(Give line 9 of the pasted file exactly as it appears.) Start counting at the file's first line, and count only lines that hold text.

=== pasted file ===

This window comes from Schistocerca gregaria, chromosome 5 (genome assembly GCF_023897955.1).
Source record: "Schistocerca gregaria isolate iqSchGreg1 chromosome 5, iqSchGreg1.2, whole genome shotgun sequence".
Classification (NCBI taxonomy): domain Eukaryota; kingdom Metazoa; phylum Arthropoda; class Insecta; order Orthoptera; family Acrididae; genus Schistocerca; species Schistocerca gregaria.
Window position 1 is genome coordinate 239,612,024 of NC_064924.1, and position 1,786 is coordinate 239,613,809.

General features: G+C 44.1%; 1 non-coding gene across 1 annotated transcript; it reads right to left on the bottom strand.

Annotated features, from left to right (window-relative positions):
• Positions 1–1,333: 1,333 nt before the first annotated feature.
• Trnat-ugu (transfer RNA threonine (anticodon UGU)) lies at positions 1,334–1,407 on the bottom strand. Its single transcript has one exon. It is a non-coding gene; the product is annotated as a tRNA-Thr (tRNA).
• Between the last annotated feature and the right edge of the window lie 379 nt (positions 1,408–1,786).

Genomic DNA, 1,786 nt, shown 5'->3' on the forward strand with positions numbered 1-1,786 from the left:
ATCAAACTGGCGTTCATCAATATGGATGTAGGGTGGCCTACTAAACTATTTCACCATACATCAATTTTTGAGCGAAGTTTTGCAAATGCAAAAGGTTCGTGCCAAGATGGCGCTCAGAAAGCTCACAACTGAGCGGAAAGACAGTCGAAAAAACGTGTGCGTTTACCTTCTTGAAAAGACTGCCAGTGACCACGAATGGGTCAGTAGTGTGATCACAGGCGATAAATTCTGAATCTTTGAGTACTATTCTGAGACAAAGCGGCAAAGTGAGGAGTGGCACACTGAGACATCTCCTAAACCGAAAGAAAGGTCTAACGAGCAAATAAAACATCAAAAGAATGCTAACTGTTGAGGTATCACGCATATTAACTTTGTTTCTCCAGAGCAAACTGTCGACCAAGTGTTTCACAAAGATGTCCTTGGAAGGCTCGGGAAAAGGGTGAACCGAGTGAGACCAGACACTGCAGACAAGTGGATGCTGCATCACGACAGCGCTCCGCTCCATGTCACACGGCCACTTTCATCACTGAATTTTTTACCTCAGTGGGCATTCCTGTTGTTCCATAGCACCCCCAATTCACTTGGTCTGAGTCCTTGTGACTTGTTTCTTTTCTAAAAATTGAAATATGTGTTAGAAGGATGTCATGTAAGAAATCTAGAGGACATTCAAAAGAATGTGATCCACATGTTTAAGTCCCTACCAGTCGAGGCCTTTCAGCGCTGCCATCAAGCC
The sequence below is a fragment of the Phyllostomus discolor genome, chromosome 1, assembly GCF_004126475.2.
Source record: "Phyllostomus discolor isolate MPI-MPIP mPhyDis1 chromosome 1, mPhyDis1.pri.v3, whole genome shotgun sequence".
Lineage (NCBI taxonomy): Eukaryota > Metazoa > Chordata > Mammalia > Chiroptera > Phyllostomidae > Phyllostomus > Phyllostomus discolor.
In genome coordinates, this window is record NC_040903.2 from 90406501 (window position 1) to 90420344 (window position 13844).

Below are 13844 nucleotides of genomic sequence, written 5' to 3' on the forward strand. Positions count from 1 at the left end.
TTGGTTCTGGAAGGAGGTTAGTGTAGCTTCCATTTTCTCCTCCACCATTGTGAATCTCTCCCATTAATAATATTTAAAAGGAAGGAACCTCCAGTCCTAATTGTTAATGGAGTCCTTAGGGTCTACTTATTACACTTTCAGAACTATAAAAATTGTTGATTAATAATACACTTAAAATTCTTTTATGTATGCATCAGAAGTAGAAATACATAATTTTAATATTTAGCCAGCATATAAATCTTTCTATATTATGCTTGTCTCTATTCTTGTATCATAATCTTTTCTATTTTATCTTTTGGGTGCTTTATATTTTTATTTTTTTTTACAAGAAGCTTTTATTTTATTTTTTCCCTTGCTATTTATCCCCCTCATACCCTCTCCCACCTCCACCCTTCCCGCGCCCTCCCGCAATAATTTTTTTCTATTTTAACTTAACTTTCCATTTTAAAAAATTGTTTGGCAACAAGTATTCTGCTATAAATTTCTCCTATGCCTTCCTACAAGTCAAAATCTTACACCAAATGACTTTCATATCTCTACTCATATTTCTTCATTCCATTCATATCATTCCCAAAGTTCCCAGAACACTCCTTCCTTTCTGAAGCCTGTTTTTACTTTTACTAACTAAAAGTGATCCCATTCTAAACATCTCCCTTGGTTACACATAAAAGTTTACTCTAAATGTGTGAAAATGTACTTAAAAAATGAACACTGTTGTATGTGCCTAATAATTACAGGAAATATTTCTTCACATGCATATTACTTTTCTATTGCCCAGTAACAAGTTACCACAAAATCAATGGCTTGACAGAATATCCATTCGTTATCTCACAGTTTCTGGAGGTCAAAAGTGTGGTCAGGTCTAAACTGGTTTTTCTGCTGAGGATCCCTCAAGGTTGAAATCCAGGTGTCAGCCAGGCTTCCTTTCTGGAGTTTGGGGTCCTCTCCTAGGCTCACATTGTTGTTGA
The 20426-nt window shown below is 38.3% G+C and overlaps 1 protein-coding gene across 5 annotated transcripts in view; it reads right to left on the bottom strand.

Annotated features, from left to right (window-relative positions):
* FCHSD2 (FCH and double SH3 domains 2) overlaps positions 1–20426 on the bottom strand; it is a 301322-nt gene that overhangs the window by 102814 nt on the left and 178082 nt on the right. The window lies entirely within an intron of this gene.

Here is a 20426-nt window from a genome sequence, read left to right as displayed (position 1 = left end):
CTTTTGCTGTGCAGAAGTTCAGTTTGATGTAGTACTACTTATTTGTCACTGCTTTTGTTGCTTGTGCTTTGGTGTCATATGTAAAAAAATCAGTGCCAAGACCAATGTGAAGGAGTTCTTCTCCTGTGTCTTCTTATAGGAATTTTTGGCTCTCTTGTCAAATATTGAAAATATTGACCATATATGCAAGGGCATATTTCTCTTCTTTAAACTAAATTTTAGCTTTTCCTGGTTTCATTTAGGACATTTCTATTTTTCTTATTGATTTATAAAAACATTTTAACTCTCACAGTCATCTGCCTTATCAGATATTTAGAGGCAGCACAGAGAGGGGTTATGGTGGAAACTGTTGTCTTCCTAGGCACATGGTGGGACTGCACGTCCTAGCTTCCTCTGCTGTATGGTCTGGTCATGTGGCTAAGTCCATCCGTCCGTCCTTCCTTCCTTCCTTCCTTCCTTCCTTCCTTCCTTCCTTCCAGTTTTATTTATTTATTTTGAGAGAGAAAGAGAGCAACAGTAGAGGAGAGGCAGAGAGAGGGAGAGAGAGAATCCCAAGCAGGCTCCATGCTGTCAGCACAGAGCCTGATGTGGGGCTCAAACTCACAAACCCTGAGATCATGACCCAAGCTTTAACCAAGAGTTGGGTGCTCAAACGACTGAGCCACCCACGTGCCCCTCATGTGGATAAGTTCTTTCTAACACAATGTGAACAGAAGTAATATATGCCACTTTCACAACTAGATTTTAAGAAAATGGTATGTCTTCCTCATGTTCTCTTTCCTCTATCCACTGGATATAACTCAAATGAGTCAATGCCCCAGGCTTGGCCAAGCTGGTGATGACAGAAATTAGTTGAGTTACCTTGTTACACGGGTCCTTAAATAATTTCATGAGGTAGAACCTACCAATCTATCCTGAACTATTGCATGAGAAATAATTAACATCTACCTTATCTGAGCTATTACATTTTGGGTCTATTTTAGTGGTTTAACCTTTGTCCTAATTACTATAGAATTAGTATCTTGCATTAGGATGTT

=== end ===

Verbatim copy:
• Between the last annotated feature and the right edge of the window lie 379 nt (positions 1,408–1,786).